Windows 7 and ThinkVantage Technologies

There is nothing like a good summer vacation to renew the soul, and it's why I've not posted anything in the last few weeks.  Now that Windows 7 has "gone gold" it seems like a good time to talk about Lenovo ThinkVantage Technologies and their relevance in Windows 7.  But first, Lenovo would like readers to know our official response to last week's leak of the Windows 7 OEM key:

Earlier this week, an ISO image (loaded on a Lenovo system) containing the Windows 7 RTM (release to manufacturing), OEM key and marker file, was stolen and placed on a hacker forum in China. The pirated OEM key is being disabled, and Lenovo strongly advises customers not to download Windows 7 from unauthorized sources. Downloading Windows 7 from peer-to-peer websites will expose users to increased risks, such as hviruses, Trojans, and other malware and malicious code. These risks can seriously harm or permanently destroy data and may expose users to identity theft and other criminal schemes.

Lenovo is committed to protecting customers from counterfeit and pirated software and recommends that customers use genuine Microsoft software, properly licensed, and fully-backed by Microsoft, as the surest and safest way to ensure that they have access to the latest features, security and support for Windows 7. Please visit Microsoft’s Genuine Windows Blog (link tohttp://blogs.msdn.com/wga/archive/2009/07/30/windows-7-oem-product-key-leak.aspx) for more information.

As previously announced, Lenovo will provide a free license upgrade to Windows 7 for customers who purchase a Lenovo laptop or desktop PC with an eligible Windows Vista version between June 26, 2009 and January 31, 2010.  (This offer applies to individuals and companies who plan to buy less than 25 PCs).

I have made passing references on previous blog posts about Windows 7 and how it seems to obviate the need for ThinkVantage Technologies.  In some cases that is so, but there are still some compelling reasons to use them on Windows 7. Tools Which Will Continue in Windows 7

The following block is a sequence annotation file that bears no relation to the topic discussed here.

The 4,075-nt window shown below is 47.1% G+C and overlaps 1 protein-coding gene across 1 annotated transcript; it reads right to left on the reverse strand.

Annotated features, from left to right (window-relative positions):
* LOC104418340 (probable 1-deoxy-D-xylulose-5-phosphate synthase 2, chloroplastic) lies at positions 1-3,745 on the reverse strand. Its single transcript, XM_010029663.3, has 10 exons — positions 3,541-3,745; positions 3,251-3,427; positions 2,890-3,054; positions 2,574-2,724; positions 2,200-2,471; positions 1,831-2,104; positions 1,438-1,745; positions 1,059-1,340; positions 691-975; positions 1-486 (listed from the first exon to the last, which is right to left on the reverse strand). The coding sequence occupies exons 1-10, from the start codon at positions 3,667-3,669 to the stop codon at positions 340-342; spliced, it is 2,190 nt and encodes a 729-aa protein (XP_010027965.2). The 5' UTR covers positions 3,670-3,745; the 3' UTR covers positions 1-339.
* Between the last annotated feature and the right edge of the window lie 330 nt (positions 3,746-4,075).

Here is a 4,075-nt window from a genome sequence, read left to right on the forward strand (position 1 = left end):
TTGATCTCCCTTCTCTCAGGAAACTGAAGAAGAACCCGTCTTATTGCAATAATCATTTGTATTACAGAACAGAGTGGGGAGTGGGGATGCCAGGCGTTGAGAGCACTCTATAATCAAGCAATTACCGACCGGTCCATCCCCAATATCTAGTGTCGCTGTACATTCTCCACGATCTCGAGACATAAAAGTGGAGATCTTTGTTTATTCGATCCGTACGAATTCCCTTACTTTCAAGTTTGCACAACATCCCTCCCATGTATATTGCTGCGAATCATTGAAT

• Access Connections - There is no question that Win 7 has dramatically improved connectivity.  In fact, since I've been running Win 7 as my primary production operating system for over two months now, I have not  used Access Connections at all.  Has it outlived its usefulness?  That is possibly true if you're an individual user, but if you're a corporate user, you'll still find a lot to like.  First, it allows a consistent interface across all versions of Windows.  If you're like many, you won't be a 100% Win 7 shop for 2 - 3 years.  Having one consistent interface eases support issues.  Even if you do the oft cited, but seldom used, "big bang" upgrade, Access Connections still has much better centralized manageability and "push" capabilities than Windows.  Quite simply, it controls more of the things that corporate IT needs like firewall enablement settings, VPN integration, and provides more connectivity information in a central location.  Plus, security researchers have panned Windows 7's "promiscuous" wireless mode.  It will happily automatically connect to multiple networks.  This is a major security risk.  Access Connections can enforce only one connection at a time.